It's incredible by today's standards, but the 1990 Classic ran at exactly the same speed and with exactly the same CPU as the 1984 Macintosh. (For comparison, the fastest Mac six years ago, the 9500, ran at 132 MHz. Today's lowest MHz Mac is the 400 MHz PowerBook G4.) According to Apple, the Classic was discontinued in September 1992, over 8-1/2 years after the first 8 MHz Mac was announced.
Okay, we've beat that dead horse. And if you ask why Apple did it, there's a very simple answer: price. The single-floppy, no hard drive Classic was the first $999 Macintosh - and you could get it with 2 MB of memory and a 40 MB hard drive for just $500 more.
The Classic has two unique features compared with the Plus and SE. First, you can boot from ROM, no floppy or hard drive necessary, by holding down command-option-x-o at startup. This gives you a custom version of System 6.0.3 that can access an AppleTalk network. You can't modify this system, since it's burned into ROM, but it is kinda neat.
The second unique Classic feature is the way you expand memory. Where the Plus and SE have four SIMM sockets on the system board, the Classic has 1 MB of memory on the system board and a memory expansion slot. The card that plugs into this slot adds a second MB of memory and has two additional SIMM sockets, allowing you to add a pair of 256 KB or 1 MB SIMMs and bring the Classic to 2.5 or 4 MB total RAM.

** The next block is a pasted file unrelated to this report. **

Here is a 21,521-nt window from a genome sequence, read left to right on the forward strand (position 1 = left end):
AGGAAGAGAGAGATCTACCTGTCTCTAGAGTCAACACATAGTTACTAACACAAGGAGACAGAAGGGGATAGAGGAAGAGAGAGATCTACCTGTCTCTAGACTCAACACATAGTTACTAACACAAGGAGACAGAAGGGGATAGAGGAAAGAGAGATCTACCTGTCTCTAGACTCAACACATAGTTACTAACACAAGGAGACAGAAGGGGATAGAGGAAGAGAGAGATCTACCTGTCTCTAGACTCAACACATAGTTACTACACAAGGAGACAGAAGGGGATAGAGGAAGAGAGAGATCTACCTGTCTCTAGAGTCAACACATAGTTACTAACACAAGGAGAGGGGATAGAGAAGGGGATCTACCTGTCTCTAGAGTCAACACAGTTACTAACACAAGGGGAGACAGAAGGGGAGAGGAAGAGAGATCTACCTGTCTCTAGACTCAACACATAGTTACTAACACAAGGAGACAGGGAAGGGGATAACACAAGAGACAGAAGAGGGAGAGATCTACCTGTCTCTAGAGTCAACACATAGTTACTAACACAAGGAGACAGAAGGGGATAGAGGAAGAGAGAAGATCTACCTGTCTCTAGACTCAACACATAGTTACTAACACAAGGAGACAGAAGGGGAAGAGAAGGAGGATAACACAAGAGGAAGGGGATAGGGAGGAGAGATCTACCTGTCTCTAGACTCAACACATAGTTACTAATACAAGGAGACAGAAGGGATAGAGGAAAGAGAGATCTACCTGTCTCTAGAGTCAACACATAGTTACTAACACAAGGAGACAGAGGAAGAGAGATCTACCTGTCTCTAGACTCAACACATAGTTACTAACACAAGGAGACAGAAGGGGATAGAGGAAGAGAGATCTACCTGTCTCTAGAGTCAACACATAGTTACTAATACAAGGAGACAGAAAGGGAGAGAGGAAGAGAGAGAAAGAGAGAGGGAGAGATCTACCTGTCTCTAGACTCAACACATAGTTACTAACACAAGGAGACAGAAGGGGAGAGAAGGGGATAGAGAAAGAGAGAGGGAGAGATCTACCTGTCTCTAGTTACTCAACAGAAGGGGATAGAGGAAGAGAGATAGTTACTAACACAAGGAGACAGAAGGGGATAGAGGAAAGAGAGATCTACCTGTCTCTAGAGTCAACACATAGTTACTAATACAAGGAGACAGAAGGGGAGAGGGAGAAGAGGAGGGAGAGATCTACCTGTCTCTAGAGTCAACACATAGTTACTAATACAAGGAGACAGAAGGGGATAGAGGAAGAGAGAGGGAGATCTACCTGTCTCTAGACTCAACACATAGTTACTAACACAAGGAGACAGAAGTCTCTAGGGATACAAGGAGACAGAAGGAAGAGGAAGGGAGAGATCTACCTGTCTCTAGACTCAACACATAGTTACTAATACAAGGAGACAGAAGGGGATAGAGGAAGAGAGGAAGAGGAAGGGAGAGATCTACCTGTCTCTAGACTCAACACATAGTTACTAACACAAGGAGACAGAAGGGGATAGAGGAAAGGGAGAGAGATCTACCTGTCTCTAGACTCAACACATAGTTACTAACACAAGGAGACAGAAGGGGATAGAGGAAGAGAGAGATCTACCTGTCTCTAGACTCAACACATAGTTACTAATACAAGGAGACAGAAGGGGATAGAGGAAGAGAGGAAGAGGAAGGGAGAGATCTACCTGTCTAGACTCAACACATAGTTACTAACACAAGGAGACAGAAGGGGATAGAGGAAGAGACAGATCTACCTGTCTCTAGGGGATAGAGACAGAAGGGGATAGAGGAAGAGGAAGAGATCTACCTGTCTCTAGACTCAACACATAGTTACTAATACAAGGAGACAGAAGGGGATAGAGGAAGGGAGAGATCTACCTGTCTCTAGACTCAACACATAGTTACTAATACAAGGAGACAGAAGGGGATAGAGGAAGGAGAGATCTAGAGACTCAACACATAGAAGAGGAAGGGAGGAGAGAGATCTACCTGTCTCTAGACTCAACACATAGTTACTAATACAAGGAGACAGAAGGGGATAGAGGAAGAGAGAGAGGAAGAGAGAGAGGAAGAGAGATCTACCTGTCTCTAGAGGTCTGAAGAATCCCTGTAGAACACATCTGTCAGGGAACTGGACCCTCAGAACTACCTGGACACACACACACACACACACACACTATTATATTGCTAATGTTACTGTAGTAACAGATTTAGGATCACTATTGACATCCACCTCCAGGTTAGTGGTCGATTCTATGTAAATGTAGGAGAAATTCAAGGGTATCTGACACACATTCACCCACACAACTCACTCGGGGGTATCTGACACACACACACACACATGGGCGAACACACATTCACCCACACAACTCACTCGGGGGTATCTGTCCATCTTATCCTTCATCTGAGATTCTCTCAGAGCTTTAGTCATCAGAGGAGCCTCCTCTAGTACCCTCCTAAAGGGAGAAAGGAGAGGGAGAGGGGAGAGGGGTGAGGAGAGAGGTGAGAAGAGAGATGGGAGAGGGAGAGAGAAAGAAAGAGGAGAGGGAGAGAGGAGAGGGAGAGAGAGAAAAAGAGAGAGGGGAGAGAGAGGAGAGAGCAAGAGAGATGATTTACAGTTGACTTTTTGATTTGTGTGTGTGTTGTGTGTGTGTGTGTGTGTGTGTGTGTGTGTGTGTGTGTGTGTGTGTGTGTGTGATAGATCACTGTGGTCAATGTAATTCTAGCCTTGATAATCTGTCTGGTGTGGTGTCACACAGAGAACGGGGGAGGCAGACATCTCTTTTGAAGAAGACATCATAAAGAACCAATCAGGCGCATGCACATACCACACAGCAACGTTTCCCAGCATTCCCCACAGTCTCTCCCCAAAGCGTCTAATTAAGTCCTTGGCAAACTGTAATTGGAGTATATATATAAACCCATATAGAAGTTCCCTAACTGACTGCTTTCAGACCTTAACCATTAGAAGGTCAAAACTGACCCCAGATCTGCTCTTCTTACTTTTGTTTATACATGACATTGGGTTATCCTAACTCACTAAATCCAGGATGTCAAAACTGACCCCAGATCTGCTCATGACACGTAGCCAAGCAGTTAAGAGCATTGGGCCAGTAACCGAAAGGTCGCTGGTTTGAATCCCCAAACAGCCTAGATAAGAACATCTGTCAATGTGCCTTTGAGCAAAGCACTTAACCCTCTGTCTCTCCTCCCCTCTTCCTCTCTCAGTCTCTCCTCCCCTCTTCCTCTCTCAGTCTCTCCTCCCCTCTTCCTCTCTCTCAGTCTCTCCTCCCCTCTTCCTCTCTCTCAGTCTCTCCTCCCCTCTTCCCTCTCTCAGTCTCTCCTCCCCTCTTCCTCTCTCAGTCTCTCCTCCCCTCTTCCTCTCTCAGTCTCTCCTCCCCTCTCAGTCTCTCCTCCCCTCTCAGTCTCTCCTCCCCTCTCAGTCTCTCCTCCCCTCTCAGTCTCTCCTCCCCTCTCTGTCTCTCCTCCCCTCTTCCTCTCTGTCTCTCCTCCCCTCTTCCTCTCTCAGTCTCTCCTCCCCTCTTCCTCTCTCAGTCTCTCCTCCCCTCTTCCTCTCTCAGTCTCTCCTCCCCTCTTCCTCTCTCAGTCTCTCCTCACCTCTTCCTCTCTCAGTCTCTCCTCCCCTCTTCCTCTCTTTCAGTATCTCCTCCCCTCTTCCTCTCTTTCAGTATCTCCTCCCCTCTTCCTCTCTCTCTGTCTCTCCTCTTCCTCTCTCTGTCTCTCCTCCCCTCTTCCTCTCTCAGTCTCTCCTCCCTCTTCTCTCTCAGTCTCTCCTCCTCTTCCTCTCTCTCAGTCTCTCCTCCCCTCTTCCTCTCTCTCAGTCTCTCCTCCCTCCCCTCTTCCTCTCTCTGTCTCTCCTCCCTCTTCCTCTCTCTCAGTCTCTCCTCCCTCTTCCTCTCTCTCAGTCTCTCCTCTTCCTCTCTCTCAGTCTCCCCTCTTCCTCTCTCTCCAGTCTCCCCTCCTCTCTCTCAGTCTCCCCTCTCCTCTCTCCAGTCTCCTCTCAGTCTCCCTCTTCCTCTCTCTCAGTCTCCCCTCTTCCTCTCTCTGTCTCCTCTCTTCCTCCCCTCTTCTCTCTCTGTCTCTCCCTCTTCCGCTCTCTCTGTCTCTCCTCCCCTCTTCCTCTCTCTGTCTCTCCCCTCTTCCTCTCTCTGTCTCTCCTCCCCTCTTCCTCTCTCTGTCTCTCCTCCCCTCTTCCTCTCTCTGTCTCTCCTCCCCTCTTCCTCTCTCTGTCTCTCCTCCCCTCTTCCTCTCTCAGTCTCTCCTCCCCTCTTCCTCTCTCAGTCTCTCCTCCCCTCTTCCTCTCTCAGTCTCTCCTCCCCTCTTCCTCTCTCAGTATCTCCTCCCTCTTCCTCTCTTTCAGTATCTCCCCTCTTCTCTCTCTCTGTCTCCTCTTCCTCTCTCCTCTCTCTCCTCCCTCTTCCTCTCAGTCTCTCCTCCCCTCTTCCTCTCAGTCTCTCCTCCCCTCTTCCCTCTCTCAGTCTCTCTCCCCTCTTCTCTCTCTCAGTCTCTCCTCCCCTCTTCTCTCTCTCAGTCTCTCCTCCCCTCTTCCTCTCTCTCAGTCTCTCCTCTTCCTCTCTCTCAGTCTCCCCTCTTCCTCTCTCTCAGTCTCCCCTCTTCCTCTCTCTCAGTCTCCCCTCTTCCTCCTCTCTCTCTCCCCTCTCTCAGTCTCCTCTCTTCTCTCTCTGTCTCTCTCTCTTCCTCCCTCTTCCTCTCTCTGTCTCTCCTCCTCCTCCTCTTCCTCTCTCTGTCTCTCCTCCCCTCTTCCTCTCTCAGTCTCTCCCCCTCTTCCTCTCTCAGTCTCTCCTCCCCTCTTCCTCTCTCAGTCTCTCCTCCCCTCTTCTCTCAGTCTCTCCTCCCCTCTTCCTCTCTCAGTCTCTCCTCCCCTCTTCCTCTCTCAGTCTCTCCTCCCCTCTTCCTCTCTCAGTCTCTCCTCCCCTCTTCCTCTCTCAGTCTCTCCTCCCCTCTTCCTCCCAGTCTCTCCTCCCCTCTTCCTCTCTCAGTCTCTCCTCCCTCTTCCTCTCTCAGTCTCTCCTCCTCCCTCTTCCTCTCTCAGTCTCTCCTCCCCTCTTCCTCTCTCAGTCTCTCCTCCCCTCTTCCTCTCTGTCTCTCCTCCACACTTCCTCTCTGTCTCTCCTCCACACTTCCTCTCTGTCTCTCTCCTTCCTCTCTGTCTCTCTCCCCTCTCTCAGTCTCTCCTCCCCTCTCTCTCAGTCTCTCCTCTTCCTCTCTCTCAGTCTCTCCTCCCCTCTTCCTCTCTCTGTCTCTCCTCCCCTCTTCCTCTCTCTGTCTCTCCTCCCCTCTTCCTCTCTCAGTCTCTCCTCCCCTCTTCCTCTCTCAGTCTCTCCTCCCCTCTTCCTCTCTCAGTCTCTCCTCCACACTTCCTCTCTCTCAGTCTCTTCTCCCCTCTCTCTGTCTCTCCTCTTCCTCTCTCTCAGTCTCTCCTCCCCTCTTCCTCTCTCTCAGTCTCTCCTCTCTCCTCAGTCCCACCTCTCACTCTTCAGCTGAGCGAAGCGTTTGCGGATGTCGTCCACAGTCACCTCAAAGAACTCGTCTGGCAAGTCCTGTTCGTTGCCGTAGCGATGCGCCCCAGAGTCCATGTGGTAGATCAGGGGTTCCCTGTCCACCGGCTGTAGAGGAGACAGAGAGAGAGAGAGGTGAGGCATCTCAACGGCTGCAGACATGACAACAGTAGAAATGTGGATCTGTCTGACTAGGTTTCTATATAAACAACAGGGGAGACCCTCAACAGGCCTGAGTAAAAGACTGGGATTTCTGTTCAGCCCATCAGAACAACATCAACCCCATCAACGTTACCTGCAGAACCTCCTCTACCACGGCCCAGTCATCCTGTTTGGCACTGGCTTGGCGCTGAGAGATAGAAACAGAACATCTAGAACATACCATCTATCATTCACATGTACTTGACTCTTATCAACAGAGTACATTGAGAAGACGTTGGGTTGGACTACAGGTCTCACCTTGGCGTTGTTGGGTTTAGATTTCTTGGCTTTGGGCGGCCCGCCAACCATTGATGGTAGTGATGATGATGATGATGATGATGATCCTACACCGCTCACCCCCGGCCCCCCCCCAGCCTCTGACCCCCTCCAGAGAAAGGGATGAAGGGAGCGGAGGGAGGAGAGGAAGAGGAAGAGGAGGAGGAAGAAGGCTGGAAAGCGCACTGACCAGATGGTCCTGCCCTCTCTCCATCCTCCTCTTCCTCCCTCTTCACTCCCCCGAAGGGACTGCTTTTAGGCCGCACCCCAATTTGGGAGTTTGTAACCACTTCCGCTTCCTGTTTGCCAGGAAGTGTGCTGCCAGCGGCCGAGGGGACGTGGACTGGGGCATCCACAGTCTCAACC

That means you should never buy a 1 MB Classic unless you have access to the memory card or know you'll never want to go past the 1 MB mark.
- 1 MB RAM, expandable to 4 MB
- 8 MHz 68000 CPU
- 9" b&w 512 x 342 pixel display
- supports external floppy
- 25-pin SCSI port on back
- two RS-422 serial ports
- size (HxWxD): 13.2-13.6" x 9.6-9.7" x 10.9-11.2"
- weight: 16-17 lb.
- Plus 10-15% slower due to older design
- Plus SCSI about one-third slower
- Plus mouse and keyboard are not ADB; replacements hard to find
- Plus and early SE use 800K floppy; later SE and Classic use 1.4M floppy
- Only SE supports two internal floppy drives; some have hacked the SE to use two floppies and an internal hard drive
- Only SE has an expansion slot, although cards may be hard to find
- Classic can boot from ROM
- Classic requires special card to boost RAM beyond 1 MB
We've benchmarked each of these models - click the name of each in the table below to read the entire benchmark report.
model CPU graphics disk math processor
Plus 0.87 0.91 0.67 0.99 8 MHz 68000
SE 0.98 0.98 1.12 0.99 8 MHz 68000
Classic 0.99 0.99 1.51 1.00 8 MHz 68000
Note that the Classic has a much newer, more efficient hard drive than the SE. Using the same drive, these two models would have virtually identical benchmark results.
That's the quick hardware overview and introduction to the compact Mac trio. The next chapter looks at upgrading your hardware: adding RAM, installing a hard drive, replacing the battery, etc.
- What can I do with a Mac Plus, SE, or Classic?, Manuel Mejia Jr, Mac Daniel
The Compact Mac Trio